A recent crystal structure of CaMKII-bound CN21  supports several of our conclusions, including the sufficiency of CN19 for full inhibitory potency, the pseudo-substrate interaction of R11 in CN19 (R52 in CaMK-IIN) and the strong contribution of I9 and L6 to the binding. Other residues implicated by the structure, such as V15, K5, and especially R2 , did not contribute as strongly to the IC50 in our biochemical studies. More careful examination of the structure also suggests a specific electrostatic interaction of R14 with D156 of the CaMKII kinase domain. However, an R14A mutation was found here to instead significantly increase potency of inhibition. The reasons for this effect is currently unclear, but it may indicate that disturbing the original R14 interaction may allow formation of other interactions that are able to support binding and/or inhibition more strongly. Enhancement of CN19 potency by the other mutations identified here is consistent with the crystal structure, but could not have been directly predicted by it.
If CaMKII inhibition by CN peptides involves a pseudo-substrate interaction, why is the inhibitory mechanism non-competitive with regular substrates ? The answer may lie in a non-equilibrium competition, in which CN peptides can displace substrate from the substrate binding S-site, but substrate cannot displace CN peptides, possibly due to the additional interaction of CN peptides with the CaMKII T-site . Indeed, inhibition by CN peptides is competitive with unusual substrates that can bind also to the T-site in addition to the S-site . Furthermore, while initiating CaMKII binding to both substrate and to CaM-KIINα requires a Ca2+/CaM stimulus, dissociation of CaM reverses only binding to regular substrates but not to CaM-KIINα , GluN2B , , or connexin 36 , the only known exogenous T-site interacting proteins.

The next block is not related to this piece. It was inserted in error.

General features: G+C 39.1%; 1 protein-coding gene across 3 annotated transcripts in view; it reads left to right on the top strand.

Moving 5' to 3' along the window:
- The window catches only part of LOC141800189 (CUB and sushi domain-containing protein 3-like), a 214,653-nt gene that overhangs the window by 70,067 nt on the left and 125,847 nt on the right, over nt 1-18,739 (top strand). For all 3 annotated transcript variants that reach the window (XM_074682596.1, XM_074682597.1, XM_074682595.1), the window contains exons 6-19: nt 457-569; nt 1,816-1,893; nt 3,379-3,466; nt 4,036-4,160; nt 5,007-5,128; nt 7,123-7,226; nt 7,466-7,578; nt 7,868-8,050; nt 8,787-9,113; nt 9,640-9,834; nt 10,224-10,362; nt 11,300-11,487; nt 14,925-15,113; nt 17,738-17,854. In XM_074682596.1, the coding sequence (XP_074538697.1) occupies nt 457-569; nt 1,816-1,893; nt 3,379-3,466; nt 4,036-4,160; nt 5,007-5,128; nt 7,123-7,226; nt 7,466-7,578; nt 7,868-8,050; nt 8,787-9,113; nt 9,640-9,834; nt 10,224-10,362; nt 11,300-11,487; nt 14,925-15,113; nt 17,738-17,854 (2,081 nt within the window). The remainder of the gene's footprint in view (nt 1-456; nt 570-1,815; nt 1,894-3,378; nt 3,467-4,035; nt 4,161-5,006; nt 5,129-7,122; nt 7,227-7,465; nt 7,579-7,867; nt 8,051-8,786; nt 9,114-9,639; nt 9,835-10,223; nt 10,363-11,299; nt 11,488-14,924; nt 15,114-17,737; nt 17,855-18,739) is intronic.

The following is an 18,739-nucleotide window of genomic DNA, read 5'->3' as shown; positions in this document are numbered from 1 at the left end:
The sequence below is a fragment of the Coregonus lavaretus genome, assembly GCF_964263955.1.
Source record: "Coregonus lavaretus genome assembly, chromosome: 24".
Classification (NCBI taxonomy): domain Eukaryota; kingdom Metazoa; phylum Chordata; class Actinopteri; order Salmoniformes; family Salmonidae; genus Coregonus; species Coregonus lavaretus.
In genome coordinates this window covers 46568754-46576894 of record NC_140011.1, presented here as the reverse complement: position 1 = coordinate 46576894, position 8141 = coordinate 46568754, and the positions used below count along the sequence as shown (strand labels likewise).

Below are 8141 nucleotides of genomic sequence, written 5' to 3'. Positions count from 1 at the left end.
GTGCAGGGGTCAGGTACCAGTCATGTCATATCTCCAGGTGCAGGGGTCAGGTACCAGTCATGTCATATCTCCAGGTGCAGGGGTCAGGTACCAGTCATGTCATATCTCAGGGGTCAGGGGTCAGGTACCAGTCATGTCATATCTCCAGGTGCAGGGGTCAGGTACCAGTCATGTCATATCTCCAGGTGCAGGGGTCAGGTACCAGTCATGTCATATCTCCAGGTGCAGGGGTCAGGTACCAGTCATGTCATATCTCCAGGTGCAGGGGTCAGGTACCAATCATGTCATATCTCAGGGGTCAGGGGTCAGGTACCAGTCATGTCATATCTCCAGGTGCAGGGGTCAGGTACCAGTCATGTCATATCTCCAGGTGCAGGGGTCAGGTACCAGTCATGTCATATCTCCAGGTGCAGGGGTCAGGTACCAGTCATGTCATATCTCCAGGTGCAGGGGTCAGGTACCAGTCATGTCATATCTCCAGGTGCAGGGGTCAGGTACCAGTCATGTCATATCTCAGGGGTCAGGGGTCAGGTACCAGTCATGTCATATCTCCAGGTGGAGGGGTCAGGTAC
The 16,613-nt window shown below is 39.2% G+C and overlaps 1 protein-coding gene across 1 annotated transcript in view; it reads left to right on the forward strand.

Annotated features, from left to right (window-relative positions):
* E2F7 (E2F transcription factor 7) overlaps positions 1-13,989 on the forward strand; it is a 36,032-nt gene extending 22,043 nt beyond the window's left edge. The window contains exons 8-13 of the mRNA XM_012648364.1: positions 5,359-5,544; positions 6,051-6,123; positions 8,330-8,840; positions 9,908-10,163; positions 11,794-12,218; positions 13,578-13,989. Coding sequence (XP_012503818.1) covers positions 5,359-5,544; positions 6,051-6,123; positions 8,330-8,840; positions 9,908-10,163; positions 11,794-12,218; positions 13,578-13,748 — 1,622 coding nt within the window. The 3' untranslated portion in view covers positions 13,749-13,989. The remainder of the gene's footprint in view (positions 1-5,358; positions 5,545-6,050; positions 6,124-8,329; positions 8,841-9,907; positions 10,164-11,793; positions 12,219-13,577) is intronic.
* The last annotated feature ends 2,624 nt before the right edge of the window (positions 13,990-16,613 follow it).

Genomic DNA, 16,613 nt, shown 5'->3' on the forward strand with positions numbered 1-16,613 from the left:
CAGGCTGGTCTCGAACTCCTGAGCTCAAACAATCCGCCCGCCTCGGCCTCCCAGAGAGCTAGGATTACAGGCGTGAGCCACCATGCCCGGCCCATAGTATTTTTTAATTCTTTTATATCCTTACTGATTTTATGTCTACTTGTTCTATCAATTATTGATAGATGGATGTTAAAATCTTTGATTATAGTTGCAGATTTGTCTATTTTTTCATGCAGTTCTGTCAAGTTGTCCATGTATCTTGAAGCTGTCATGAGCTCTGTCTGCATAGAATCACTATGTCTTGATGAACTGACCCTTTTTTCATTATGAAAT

A database search (protein blast) revealed that CaM-KIIN homologues are found in mammals, birds, frogs, and fish. At first glance, it seems unlikely that one could significantly improve on >300 M years of evolution in the laboratory. Upon more careful consideration, this is much dependent on how one defines “improvement”. Obviously, it was possible to dramatically enhance potency of CN19. Thus, evolution has fine tuned CaM-KIIN not for maximal potency of CaMKII inhibition, but for a lower potency that may be sufficient for effective CaMKII inhibition and may additionally allow better dynamic control of CaMKII activity. Indeed, the inhibitory region of CaM-KIINβ is identical from zebra fish to humans, indicating evolutionary pressure also against mutations that further increase potency of CaMKII inhibition. The inhibitory region of CaM-KIINα (CN19) may have appeared later in evolution, and is identical in mammals and birds. The only difference to the inhibitory regions of CaM-KIINβ is a single Ala to Ser substitution (S12 in CN19). This generates the potential for dynamic control directly regulated by cellular signaling, as our results indicate that S12 phosphorylation would interfere with CaMKII inhibition. The only other known mechanism to regulate CaM-KIIN is control of its expression, which indeed occurs in response to learning , . Phosphorylation can provide control with higher temporal accuracy and resolution. Thus, it will be interesting to see if CaM-KIIN can be phosphorylated in response to cellular stimulation. The high content of basic residues in CN19 (>30%) may indicate phosphorylation by a basophilic kinase. However, basophilic kinases such as CaMKII, PKA, and PKC prefer Arg in the −3 or −2 position, and CN19 contains an Arg instead at the −1 position of S12. Thus, it is currently unclear which of the ∼400 Ser/Thr protein kinases  may be able to mediate S12 phosphorylation. Most mutations of S12 significantly decreased potency of CaMKII inhibition. However, of importance for developing an optimized research tool for studying CaMKII function, S12Q mutation instead enhanced inhibitory potency.